Why should any Texas enviro care about trade? Let me tell you a bit about what the Trans-Pacific Partnership (TPP) is, and why you should be concerned as a boot-wearing Southern green activist.
Today through May 18th in Dallas, as negotiators representing nations and corporations from across the world meet behind closed doors for the 12th round of talks on the TPP, a coalition of union members, environmentalists, occupiers, and consumer advocates will be there to shine a light on the backroom deal.
The TPP is a massive, new international trade and investment pact between the United States and countries throughout the Pacific Rim like Vietnam, Malaysia, Singapore, Peru, Australia, and eventually Japan. Instead of being debated out in the open, the TPP has thus far been negotiated in the shadows. Approximately 600 corporate lobbyists have been given special “cleared advisor” status to review negotiating documents and advise negotiators. Meanwhile, the general public has been barred from even reviewing what U.S. negotiators have proposed in our names.
So how does this tie into the Texas environmental community? Texas is home to the Barnett and Eagle Ford shales – some of the world’s largest reserves of natural gas. Countries participating in TPP negotiations rely heavily on imported liquefied natural gas (LNG), and stand to benefit from provisions in TPP that would open the floodgates for expanded US production and exports of LNG. In a recent letter to US Trade Representative Ron Kirk, the Sierra Club’s natural gas and labor & trade departments urged Kirk to ensure that the TPP does not allow for export of substantially increased quantities of domestic liquefied natural gas (LNG) without proper analysis and adequate protections for the American public.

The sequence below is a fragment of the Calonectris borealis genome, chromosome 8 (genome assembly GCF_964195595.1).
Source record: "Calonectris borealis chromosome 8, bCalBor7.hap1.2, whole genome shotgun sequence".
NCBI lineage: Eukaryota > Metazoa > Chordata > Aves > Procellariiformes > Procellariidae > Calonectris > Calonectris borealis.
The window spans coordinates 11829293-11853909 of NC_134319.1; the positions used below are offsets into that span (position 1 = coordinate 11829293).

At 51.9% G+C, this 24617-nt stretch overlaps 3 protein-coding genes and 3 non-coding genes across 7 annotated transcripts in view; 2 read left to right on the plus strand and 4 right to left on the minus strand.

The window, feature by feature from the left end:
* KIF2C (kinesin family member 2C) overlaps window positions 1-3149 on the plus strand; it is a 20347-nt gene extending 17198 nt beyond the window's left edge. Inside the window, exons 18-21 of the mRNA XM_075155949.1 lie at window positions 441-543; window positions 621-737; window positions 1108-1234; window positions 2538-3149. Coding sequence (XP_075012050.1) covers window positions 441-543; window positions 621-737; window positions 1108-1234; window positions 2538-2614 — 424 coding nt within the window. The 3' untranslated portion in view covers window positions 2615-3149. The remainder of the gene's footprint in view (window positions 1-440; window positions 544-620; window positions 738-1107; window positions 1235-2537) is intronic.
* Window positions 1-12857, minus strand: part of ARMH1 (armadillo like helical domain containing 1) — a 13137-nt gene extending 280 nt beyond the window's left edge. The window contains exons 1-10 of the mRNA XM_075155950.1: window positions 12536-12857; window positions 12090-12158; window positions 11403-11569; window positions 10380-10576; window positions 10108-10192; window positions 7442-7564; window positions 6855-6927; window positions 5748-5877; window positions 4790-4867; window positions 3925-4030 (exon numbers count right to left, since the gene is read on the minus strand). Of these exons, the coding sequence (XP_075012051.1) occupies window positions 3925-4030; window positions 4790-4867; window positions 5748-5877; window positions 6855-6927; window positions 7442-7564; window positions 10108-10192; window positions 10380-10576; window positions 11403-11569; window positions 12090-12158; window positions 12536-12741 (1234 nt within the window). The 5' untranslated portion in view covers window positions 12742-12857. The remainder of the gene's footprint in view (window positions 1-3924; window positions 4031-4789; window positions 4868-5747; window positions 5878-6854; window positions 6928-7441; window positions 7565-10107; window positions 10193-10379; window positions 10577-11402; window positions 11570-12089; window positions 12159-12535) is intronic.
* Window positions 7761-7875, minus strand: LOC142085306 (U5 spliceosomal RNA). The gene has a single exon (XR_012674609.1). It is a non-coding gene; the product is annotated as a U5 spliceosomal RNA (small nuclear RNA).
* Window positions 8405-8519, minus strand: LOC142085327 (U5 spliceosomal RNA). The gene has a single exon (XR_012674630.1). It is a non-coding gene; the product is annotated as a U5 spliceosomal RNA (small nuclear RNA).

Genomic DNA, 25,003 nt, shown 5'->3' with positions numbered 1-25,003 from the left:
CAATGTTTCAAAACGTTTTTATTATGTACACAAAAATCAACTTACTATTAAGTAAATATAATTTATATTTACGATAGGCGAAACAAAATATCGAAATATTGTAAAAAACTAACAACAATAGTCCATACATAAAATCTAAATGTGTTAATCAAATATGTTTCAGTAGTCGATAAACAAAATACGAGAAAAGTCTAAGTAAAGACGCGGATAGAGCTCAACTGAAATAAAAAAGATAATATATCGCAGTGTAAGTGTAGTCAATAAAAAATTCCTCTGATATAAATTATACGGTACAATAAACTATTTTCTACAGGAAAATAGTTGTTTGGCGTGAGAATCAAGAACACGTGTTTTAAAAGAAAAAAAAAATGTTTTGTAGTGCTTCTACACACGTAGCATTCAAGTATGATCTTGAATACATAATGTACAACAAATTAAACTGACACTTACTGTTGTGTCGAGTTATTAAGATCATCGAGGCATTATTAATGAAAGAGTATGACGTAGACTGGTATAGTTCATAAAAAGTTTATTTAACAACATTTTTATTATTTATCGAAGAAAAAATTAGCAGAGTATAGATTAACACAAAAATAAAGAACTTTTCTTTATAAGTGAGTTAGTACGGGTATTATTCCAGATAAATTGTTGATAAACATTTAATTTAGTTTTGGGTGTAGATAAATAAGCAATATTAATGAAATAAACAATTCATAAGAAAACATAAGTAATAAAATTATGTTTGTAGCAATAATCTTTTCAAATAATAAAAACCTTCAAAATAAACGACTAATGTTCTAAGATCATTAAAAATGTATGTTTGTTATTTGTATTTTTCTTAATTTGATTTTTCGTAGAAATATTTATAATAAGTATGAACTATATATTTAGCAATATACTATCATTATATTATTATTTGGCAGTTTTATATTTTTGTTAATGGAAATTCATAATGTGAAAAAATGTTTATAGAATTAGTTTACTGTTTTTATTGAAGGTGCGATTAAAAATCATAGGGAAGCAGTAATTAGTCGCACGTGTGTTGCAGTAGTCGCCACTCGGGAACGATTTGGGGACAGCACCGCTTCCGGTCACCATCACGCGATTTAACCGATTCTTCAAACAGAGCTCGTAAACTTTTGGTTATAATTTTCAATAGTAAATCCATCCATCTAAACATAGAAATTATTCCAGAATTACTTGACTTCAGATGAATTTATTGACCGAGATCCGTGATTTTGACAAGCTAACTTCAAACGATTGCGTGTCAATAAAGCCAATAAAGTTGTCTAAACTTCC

Furthermore, we are concerned about language in previous FTAs that lets foreign corporations sue governments directly — in private and non-transparent tribunals — for unlimited cash compensation over almost any domestic law (environmental or otherwise) that the corporation argues might hurt its profitability.
Sierra Club Executive Director Michael Brune discussed this issue in a recent blog post citing:
“By the end of 2011, corporations (including Chevron, Exxon Mobil, Dow Chemical, and Cargill) had brought 450 disputes worth hundreds of millions of dollars against the governments of 89 countries. Many of those cases directly targeted environmental and other public interest laws.”
If you’re in the Dallas-Fort Worth area, come rally and march with us in order to let negotiators know that Texans want fair trade that protects both our environment and workers, and that we won’t get fooled again by bad trade deals.